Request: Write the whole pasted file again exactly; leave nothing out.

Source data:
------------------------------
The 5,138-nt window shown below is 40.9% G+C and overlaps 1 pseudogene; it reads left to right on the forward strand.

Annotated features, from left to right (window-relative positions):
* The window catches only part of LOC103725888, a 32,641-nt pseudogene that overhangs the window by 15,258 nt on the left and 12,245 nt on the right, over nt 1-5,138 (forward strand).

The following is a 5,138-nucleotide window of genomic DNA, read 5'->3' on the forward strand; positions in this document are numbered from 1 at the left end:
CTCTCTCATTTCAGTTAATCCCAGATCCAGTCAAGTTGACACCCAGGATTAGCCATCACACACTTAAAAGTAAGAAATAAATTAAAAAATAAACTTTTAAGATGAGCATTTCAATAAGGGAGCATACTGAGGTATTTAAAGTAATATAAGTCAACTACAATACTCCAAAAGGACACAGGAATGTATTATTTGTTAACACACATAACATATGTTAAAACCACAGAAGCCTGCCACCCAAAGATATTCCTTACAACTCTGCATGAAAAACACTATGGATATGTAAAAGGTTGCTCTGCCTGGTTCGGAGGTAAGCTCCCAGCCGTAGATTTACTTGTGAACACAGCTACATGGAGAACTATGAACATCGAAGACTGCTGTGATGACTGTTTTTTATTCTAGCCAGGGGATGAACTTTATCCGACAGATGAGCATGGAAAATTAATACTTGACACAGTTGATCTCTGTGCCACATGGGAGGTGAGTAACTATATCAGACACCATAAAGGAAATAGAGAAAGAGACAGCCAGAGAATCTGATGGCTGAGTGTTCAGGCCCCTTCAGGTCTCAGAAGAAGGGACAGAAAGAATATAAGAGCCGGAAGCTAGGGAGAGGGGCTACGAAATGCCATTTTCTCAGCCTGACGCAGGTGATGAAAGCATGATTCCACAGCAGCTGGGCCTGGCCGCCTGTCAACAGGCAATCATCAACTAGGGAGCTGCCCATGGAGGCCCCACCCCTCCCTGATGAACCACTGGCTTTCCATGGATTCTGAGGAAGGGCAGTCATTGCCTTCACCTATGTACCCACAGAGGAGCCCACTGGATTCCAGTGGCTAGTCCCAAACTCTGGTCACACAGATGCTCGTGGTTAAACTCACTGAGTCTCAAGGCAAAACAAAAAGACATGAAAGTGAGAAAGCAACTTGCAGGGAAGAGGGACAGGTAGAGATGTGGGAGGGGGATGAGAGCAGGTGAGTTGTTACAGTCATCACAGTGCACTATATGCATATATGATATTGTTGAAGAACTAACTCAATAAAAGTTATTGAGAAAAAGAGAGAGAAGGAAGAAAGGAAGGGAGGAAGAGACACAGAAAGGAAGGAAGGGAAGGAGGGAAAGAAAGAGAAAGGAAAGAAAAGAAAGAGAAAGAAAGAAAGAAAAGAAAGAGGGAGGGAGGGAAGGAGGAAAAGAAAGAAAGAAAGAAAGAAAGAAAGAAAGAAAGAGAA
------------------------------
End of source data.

The 5,138-nt window shown below is 40.9% G+C and overlaps 1 pseudogene; it reads left to right on the forward strand.

Annotated features, from left to right (window-relative positions):
* The window catches only part of LOC103725888, a 32,641-nt pseudogene that overhangs the window by 15,258 nt on the left and 12,245 nt on the right, over nt 1-5,138 (forward strand).

The following is a 5,138-nucleotide window of genomic DNA, read 5'->3' on the forward strand; positions in this document are numbered from 1 at the left end:
CTCTCTCATTTCAGTTAATCCCAGATCCAGTCAAGTTGACACCCAGGATTAGCCATCACACACTTAAAAGTAAGAAATAAATTAAAAAATAAACTTTTAAGATGAGCATTTCAATAAGGGAGCATACTGAGGTATTTAAAGTAATATAAGTCAACTACAATACTCCAAAAGGACACAGGAATGTATTATTTGTTAACACACATAACATATGTTAAAACCACAGAAGCCTGCCACCCAAAGATATTCCTTACAACTCTGCATGAAAAACACTATGGATATGTAAAAGGTTGCTCTGCCTGGTTCGGAGGTAAGCTCCCAGCCGTAGATTTACTTGTGAACACAGCTACATGGAGAACTATGAACATCGAAGACTGCTGTGATGACTGTTTTTTATTCTAGCCAGGGGATGAACTTTATCCGACAGATGAGCATGGAAAATTAATACTTGACACAGTTGATCTCTGTGCCACATGGGAGGTGAGTAACTATATCAGACACCATAAAGGAAATAGAGAAAGAGACAGCCAGAGAATCTGATGGCTGAGTGTTCAGGCCCCTTCAGGTCTCAGAAGAAGGGACAGAAAGAATATAAGAGCCGGAAGCTAGGGAGAGGGGCTACGAAATGCCATTTTCTCAGCCTGACGCAGGTGATGAAAGCATGATTCCACAGCAGCTGGGCCTGGCCGCCTGTCAACAGGCAATCATCAACTAGGGAGCTGCCCATGGAGGCCCCACCCCTCCCTGATGAACCACTGGCTTTCCATGGATTCTGAGGAAGGGCAGTCATTGCCTTCACCTATGTACCCACAGAGGAGCCCACTGGATTCCAGTGGCTAGTCCCAAACTCTGGTCACACAGATGCTCGTGGTTAAACTCACTGAGTCTCAAGGCAAAACAAAAAGACATGAAAGTGAGAAAGCAACTTGCAGGGAAGAGGGACAGGTAGAGATGTGGGAGGGGGATGAGAGCAGGTGAGTTGTTACAGTCATCACAGTGCACTATATGCATATATGATATTGTTGAAGAACTAACTCAATAAAAGTTATTGAGAAAAAGAGAGAGAAGGAAGAAAGGAAGGGAGGAAGAGACACAGAAAGGAAGGAAGGGAAGGAGGGAAAGAAAGAGAAAGGAAAGAAAAGAAAGAGAAAGAAAGAAAGAAAAGAAAGAGGGAGGGAGGGAAGGAGGAAAAGAAAGAAAGAAAGAAAGAAAGAAAGAAAGAAAGAGAA